Despite the benefits of increased efficiencies, reduced risk, and improved use of capital – especially in periods of high volatility – the panel highlighted concerns around corporate actions, cross-border actions, and foreign exchange, particularly for asset managers who may need to instruct their custodians but operate in different time zones to them. This makes achieving shorter settlement cycles difficult. Intense collaboration is needed to get rid of anything that needs manual intervention. Europe is not ready to move to T+1 with CSDR having just arrived, but it should not be ruled out by the end of the decade, concluded one panelist.

7. Network Management 2.0 – Forging Closer Bonds with Product

Themes such as shorter settlement cycles and new technologies are driving the evolution of the network management function. From entering new markets to conducting onsite due diligence visits to agent banks, a panel moderated by BBH’s Head of Network Management, Mike Drake, noted this role is increasingly converging with product management to navigate operational change for clients.

There’s generally a closer alignment of this role with the product team to work on client solutions for the challenges highlighted in this article. A symbiosis and alignment of those functions can now be seen, whereas 10 years ago network managers were more tactical in delivering them, observed Drake. 

BBH’s Mike Drake and fellow network managers share how the function is more interwoven with product to deliver client solutions

Photo credit copyright: TNF

In fact, based on this panel discussion, 77% of the audience polled thought product and network would be closer aligned in the next two years, indicating that many TNF attendees thought that the alignment of Network and Product was the right organizational structure.

Drake asked fellow industry network managers about the key drivers moving the roles of network management and product closer together. Client solutions trump other factors, according to the TNF audience, but digital assets/technology initiatives are becoming more impactful.

Audience poll:

What factors have or will bring network management and product closer together?
Changes in provider landscape (RFPs, sub custodian exits, etc.) 19%
Client solutions 43%
Digital assets/technology initiatives 26%
Response to market events 14%

Source: TNF

One panelist highlighted market practice changes, citing Hong Kong Connect, as a an example where Network Management and Product were closely aligned. “To build that service, Network Management worked closely with Product and Service Delivery teams, ensuring that agent bank servicing capabilities were clearly aligned with market practice and our defined service level requirements.”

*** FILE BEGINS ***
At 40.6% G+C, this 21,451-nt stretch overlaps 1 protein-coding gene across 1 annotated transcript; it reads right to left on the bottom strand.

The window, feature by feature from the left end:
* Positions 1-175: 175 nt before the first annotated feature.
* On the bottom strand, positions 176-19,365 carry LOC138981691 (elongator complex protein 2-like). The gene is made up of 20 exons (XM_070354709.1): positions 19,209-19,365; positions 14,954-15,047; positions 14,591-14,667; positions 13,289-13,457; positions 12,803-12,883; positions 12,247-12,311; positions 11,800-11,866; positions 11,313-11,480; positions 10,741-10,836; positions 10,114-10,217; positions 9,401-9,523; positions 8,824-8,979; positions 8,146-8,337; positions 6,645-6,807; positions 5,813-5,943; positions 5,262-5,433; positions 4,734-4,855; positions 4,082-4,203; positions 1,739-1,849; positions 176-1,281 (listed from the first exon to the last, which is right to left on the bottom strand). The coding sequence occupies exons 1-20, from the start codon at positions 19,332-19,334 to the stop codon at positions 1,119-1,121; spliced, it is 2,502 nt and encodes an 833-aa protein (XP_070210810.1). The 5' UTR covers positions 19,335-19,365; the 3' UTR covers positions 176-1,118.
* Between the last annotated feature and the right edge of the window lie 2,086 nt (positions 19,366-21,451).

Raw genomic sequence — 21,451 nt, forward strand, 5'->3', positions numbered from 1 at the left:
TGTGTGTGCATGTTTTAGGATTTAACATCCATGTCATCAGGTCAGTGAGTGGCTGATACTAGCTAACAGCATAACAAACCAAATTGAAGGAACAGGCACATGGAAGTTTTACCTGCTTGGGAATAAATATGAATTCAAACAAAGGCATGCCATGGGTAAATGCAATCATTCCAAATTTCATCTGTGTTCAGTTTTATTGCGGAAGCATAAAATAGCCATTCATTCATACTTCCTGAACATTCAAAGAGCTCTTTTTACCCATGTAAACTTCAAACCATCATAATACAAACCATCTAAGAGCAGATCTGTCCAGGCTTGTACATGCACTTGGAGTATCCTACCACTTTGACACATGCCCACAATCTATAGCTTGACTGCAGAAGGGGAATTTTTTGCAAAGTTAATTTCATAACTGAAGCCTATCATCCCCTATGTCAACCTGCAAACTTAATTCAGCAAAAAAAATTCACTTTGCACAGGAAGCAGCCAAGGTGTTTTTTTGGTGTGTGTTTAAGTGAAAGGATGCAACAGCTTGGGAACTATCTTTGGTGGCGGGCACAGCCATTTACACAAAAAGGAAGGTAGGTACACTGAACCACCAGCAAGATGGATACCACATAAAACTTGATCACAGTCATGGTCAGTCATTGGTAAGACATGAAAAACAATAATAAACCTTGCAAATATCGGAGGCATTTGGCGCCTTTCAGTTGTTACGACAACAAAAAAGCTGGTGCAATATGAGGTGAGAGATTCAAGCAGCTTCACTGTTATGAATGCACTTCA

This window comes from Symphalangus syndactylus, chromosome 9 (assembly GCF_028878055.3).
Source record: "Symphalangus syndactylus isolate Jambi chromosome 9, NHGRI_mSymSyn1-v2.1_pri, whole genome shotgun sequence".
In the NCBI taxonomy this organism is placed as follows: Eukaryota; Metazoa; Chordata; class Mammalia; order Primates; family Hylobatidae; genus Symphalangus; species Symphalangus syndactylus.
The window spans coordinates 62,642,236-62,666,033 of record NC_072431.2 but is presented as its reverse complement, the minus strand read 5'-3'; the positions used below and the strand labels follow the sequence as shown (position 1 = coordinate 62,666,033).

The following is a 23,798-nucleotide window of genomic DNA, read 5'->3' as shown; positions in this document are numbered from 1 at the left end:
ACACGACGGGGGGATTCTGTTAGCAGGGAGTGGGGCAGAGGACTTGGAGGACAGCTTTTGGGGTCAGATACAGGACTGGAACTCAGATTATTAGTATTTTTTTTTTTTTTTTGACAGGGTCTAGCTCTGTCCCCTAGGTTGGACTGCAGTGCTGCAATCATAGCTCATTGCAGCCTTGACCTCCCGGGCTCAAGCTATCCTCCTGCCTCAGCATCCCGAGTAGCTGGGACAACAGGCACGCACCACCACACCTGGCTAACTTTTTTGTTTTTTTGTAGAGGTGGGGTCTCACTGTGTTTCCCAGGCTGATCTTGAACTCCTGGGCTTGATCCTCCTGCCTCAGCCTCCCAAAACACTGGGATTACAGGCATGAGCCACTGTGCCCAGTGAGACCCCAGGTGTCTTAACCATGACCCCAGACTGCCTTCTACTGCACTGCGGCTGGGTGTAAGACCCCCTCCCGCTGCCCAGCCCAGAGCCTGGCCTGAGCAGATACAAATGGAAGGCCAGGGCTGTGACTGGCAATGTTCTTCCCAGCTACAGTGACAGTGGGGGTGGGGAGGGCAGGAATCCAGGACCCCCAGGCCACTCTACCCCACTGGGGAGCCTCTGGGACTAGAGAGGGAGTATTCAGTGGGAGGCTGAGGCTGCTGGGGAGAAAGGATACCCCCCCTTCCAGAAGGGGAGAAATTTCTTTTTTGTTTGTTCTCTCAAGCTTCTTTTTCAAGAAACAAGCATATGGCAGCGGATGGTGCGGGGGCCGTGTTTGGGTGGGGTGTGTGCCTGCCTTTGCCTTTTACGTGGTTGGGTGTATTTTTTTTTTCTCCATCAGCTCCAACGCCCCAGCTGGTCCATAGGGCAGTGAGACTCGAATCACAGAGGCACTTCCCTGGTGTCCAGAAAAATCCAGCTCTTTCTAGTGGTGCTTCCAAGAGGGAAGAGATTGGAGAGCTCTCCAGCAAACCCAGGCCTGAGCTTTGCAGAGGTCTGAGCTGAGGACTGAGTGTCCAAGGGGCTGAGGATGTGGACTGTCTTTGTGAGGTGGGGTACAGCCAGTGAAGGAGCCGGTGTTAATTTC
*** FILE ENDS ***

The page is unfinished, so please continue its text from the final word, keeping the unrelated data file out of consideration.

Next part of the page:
The panel also addressed an evolution in the network function itself. Practitioners are getting a tidal wave of data and the objective is taking it in, establishing relational data connectivity, interpreting the data and taking action as needed. This could include new risk management practices, client communication and product considerations.

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1 The democratization of assets refers to facilitating investors access to a broader range of assets, including private equity and real estate, via digitalization and new technologies
2Atomic settlement is the instant exchange of two assets that are linked, such that the transfer of one occurs only upon transfer of the other one
3 Hong Kong Exchanges and Clearing’s proposed HKEX Synapse is a blockchain-based platform that is integrated with DTCC’s Institutional Trade Processing suite of services to enable global investors to automate and expedite the trade confirmation and settlement process
6 The European Securities and Markets Authority has published on June 2, 2022, a final report that presents a proposal to modify the regulatory technical standards of the Settlement Discipline Regime to formally suspend the provisions of the buy-in regime established in CSDR for three years.
7 Partial settlement is the functionality to settle only parts of the quantity/cash amount specified in a settlement instruction